Canadian Portraits: Three Forgotten Classics of the NFB
Discovering our Cinematic Heritage
The online magazine Hors Champ’s special film programming continues, this time in association with the National Film Board of Canada (NFB). Our intent is to discover, or re-watch, in a rare big screen event, three exceptional works from the history of the English program of theNational Film Board of Canada. These three documentaries, which adopt a “biographical” approach with their singular characters, present images of people who are at once ordinary and extraordinary, who through their tenacity and resilience are elevated to the status of myth.
Nahanni (1962), Flash William (1978) and The Sword of the Lord (1976) are little known in Quebec, and even though they made their mark as English Canadian documentary productions, they have, in some respect, been forgotten in the archives. It is for this reason, and because of their affinity, in theme and visual beauty, that we wanted to bring them together on the screen for one night. The films will be presented in their original English language version.
In Nahanni, Albert Faille, age 73, once again sets course along the fiery Nahanni river, in an effort to discover its legendary gold mine. Others before him have died in the search, at the foot of the cliff, in the tumultuous current, in the hostile splendour of this region in the Northwest Territories. The journey lasts weeks, and neither the imposing falls, nor the solitude weakens Albert Faille’s determination. During previous attempts, Faille had to turn back along his course at the first sign of autumn, or survive during the winter, without achieving his goal. The camera discretely follows Faille on his frail boat, capturing his manoeuvers along the rapids, moving to contrast his sparkling gaze with the grandeur of the landscape.
Flash William also takes place in the isolation of the north, a small village situated in a deserted section north of Alberta. After the closure of a coal mine, William « Flash » Shewchuck decides to undertake filmmaking. Director, cameraman, sound man, actor, editor, and projectionist; he learns all the tricks of the trade on his own, finds secondary actors and patiently involves himself in the production of his westerns. Charging a few pennies admission, he presents his films to the people of the village and plays harmonica before the screenings. Flash is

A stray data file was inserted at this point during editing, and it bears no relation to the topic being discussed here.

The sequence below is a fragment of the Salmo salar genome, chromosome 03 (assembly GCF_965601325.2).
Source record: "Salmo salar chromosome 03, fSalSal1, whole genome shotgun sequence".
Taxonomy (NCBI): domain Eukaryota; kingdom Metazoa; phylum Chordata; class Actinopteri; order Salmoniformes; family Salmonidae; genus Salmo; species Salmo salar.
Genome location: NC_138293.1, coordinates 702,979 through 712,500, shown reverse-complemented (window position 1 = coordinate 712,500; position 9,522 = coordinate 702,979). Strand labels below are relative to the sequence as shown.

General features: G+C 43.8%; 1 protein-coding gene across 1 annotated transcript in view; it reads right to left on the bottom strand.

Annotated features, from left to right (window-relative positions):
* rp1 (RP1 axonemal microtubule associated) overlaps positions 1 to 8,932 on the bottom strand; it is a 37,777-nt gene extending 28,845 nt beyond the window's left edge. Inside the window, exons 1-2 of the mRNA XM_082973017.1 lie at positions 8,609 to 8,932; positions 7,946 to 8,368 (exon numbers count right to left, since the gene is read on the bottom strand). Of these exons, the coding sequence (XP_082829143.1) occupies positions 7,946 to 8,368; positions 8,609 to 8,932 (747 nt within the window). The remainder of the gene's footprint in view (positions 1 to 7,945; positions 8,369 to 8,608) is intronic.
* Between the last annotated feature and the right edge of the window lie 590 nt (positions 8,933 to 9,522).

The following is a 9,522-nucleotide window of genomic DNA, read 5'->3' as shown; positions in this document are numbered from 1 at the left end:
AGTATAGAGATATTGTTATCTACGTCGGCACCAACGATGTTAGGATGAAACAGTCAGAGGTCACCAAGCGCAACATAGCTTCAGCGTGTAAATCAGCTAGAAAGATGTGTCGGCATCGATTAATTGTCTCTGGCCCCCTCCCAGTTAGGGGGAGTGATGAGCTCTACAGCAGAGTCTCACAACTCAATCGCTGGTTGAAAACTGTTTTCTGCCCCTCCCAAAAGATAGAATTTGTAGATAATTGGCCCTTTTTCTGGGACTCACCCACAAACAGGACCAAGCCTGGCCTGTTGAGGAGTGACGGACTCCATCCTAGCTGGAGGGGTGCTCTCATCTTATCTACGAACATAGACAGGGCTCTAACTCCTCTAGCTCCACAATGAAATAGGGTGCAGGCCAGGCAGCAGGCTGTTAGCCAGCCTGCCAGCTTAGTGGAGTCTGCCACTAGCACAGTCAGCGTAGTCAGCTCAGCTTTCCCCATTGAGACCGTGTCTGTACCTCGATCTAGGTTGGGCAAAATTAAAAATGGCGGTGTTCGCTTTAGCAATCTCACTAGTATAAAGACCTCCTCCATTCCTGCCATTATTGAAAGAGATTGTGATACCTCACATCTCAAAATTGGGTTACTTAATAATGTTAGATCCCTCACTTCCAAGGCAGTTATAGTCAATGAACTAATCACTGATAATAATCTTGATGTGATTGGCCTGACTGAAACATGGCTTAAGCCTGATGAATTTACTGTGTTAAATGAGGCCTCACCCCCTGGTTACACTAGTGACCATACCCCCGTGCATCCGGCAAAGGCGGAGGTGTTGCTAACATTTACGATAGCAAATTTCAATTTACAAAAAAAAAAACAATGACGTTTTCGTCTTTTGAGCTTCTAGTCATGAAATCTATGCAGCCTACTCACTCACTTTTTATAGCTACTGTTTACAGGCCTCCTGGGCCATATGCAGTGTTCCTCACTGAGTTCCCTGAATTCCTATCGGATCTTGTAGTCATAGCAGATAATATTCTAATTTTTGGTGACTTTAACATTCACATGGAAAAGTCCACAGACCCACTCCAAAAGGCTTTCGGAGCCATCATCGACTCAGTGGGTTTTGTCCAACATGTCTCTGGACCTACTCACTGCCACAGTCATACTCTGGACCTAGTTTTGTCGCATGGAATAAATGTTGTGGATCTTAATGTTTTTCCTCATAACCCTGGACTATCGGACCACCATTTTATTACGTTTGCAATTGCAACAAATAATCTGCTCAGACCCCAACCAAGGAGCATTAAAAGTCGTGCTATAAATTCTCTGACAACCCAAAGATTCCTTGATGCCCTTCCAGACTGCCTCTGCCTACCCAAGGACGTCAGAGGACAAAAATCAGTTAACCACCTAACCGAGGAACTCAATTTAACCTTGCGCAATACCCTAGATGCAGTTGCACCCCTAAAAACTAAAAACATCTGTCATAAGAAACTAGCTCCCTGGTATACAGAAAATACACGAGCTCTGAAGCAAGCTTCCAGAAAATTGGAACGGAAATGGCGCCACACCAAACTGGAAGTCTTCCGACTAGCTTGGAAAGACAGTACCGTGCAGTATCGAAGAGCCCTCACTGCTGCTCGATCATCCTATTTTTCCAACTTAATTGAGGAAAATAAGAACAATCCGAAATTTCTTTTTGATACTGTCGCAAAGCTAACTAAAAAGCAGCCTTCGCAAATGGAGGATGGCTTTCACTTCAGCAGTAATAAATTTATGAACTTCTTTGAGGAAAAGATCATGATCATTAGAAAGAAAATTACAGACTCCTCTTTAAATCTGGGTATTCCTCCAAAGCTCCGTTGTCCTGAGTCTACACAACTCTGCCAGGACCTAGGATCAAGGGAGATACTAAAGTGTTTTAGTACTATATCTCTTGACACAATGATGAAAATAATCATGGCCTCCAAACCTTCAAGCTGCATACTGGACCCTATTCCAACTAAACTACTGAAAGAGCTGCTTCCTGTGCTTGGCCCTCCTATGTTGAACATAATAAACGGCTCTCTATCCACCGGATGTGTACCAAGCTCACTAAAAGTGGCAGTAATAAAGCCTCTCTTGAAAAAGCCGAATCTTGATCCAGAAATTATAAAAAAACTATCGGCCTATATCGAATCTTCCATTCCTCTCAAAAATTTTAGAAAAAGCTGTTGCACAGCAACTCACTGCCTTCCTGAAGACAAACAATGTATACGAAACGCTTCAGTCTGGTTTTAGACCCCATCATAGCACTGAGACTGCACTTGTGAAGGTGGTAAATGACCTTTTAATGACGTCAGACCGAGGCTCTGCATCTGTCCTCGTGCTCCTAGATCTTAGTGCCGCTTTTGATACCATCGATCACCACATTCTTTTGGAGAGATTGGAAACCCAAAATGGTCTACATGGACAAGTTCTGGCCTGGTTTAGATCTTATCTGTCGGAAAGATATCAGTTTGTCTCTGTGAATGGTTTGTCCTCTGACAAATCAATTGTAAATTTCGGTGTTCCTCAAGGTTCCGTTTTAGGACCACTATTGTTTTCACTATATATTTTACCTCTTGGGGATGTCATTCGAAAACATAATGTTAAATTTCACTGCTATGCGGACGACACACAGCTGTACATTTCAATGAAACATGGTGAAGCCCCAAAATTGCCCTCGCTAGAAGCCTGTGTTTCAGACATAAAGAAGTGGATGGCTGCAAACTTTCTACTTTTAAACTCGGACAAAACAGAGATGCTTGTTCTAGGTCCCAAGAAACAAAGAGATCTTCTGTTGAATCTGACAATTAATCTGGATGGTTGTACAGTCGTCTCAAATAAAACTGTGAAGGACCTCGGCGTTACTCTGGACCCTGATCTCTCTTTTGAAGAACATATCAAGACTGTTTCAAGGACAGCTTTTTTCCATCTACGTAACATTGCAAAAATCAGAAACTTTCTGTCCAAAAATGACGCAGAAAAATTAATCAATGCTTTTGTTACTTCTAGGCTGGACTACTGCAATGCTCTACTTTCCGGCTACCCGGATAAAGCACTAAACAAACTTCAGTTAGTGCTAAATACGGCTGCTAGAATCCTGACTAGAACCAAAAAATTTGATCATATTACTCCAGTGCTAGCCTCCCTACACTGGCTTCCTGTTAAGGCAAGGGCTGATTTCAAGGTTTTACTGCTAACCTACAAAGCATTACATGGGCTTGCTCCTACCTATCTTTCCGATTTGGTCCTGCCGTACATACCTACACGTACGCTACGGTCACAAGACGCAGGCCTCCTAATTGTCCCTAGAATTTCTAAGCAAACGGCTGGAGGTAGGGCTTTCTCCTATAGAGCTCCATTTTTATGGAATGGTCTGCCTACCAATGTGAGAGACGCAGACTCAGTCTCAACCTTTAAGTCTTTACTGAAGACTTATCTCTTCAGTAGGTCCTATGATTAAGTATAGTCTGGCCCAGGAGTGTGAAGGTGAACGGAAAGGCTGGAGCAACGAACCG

a « naive artist » of cinema. His films proceed with simple scripts which recall the cliches of the western genre. At the same time his films give evidence to an ingenuity and a remarkable resourcefulness, and display an assurred sense of framing and comprehension of montage. Even with his feeble resources, the technical difficulites, and the departure of an actress to the city, Flash William perseveres right to the end in order to complete his films.
Lastly, The Sword of the Lord, which features another fascinating character, the skier Jim Hunter, also deals with the theme of determination. Jim Hunter was nicknamed « Jungle » because of his zeal for training. Since Hunter was born on a farm in the West, where the flat plains spread as far as the eye can see, it didn’t seem likely . that he was destined to become a world skiing champion. But Jungle Jim is inspired by a deep religious faith. He trains more than anyone, by all methods, even during summer on the farm. A film crew accompanies him on the mountains of Europe, as a new season begins for the Canadian ski team. But the Swiss and the Austrians dominate, and while Jungle Jim avows himself to God’s design for either success or failure, he preoccupies himself continuously with any material detail which could be responsible for a subpar performance: the brand of his skis, the wax, the fabric of his suit …
A Documentary Approach
Straightaway, the three films distinguish themselves from the cinema verite tradition developed at the NFB, either English or French, which has inscribed that institute in the annals of film history books. With these films we are dealing rather with « composed » films, that include a written voice-over narration and demonstrate a classic mastery of cinematic language, while at the same time an uncommon inventiveness. It should also be noted that these filmmakers have honored their institutional mandate of « showing Canada to Canadians » in filming typical themes [the land, perseverence, « ordinary » people, noble failures…], while finding amazing subjects and realizing accomplished works.
The approach of these films is also very different from the documentary vogue of today, which often means shot
on video and borrowing from other aesthetic channels, destined to advance the exposition of a subject, an event, a social group, or the defense of a cause, rather than the development of an individual character.
Alas, we regret that we are unable to project these films on celluloid. The 16mm copies which we have been able to track down, either at the NFB or in other collections, give evidence to the passage of time in their color degredation.
Nevertheless, the theatrical projection of excellent betacam SP copies constitute a unique and privileged context for these works. The problem of films «turning pink » is a problem common to certain Kodak film stocks of the 1960s and 1970s. There is a shortage of resources, as well as a shortage of need, and little institutional will in the « digital age » to strike new copies of these films. We were also unable to
secure the presentation of versions subtitled in French. Such subtitled prints do not exist, and one of them exists in a dubbed version. In brief, these few words only serve to underscore the sad state of affairs for support of our cinematic heritage, and the lack of consideration of bilingual access for
important cultural works.